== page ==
93d Air-Ground Operations Wing

93d Air-Ground Operations Wing

Infobox Military Unit
unit_name=93d Air-Ground Operations Wing

dates= 20 November 1940 — 30 September 2002; 25 January 2008-Present
country=United States
branch=Air Force
current_commander= [http://www.af.mil/bios/bio.asp?bioID=8640 Brig. Gen. Michael A. Longoria]
garrison=Moody Air Force Base
notable_commanders= John K. Gerhart

The 93d Air-Ground Operations Wing is a support wing of the United States Air Force. It was reactivated in January 2008 as an air-ground operations wing, and controls the 3d Air Support Operations Group, 18th Air Support Operations Group and the 820th Security Forces Group.

Prior to that is was the 93d Air Control Wing and last activated at Robins AFB, Georgia on 29 January 1996. The 93d's mission was to support the E-8C Joint Surveillance Target Attack Radar System (Joint STARS) and it accepted its first production aircraft on 11 June 1996.

The 93d ACW inactivated at Robins AFB on 30 September 2002. Its mission and resources passed to the Georgia Air National Guard’s 116th Air Control Wing as it assumed command responsibility for the Joint STARS mission and the first ever “blended wing,” combining active-duty and Air National Guard personnel, aircraft, and facilities under one commander.


Operational history

World War II

The 93d was originally established as the 93d Bombardment Group which activated during the early days of World War II on 28 January 1942, at Barksdale Field, Louisiana. Shortly after training for combat with Consolidated B-24 Liberators the group transferred to Fort Myers, Florida in May of that year engaging in antisubmarine operations over the Gulf of Mexico and the Caribbean Sea until July.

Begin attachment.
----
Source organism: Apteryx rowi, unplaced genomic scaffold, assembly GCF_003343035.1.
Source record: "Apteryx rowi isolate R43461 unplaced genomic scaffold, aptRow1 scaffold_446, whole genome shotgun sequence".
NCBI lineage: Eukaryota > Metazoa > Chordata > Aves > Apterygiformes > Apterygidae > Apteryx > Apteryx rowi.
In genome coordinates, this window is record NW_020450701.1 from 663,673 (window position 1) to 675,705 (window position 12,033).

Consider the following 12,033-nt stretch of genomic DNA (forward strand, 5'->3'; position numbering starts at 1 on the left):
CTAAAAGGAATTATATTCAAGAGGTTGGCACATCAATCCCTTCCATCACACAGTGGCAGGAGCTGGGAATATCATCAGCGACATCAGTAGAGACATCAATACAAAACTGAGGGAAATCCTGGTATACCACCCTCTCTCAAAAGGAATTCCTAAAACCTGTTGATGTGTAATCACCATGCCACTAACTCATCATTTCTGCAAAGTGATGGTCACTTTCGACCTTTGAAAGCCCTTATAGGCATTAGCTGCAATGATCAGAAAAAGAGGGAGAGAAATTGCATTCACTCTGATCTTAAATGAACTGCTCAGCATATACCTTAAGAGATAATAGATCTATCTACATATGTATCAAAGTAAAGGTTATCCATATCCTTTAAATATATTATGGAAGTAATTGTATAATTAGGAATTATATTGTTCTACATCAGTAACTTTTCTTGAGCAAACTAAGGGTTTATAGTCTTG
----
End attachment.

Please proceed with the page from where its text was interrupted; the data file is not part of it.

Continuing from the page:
Based at Royal Air Force (RAF) Alconbury, England on 7 September 1942, the group was known as the "Travelling Circus". The group's tail code was "Circle B". Its operational squadrons and fuselage codes were:

* 328th Bomb Squadron (GO)
* 329th Bomb Squadron (RE)
* 330th Bomb Squadron (AG)
* 409th Bomb Squadron (YM)

The 93d was the first Liberator-equipped bomber group to reach the Eighth Air Force, and entered combat on 9 October blasting industrial targets in France, submarine pens in the Bay of Biscay, and enemy shipping and communications in North Africa- for which it earned its first Distinguished Unit Citation (DUC). The group went on to support the invasion of Sicily and was awarded a second DUC for the now famous low-level attack on enemy oil installations in Ploesti, Romania.

While the 93d was at RAF Alconbury, His Majesty, King George VI paid his first visit to an Eighth Air Force base on 13 November, 1942. During the visit, he was shown the B-24 "Teggie Ann", then considered to be the 93d's leading aircraft.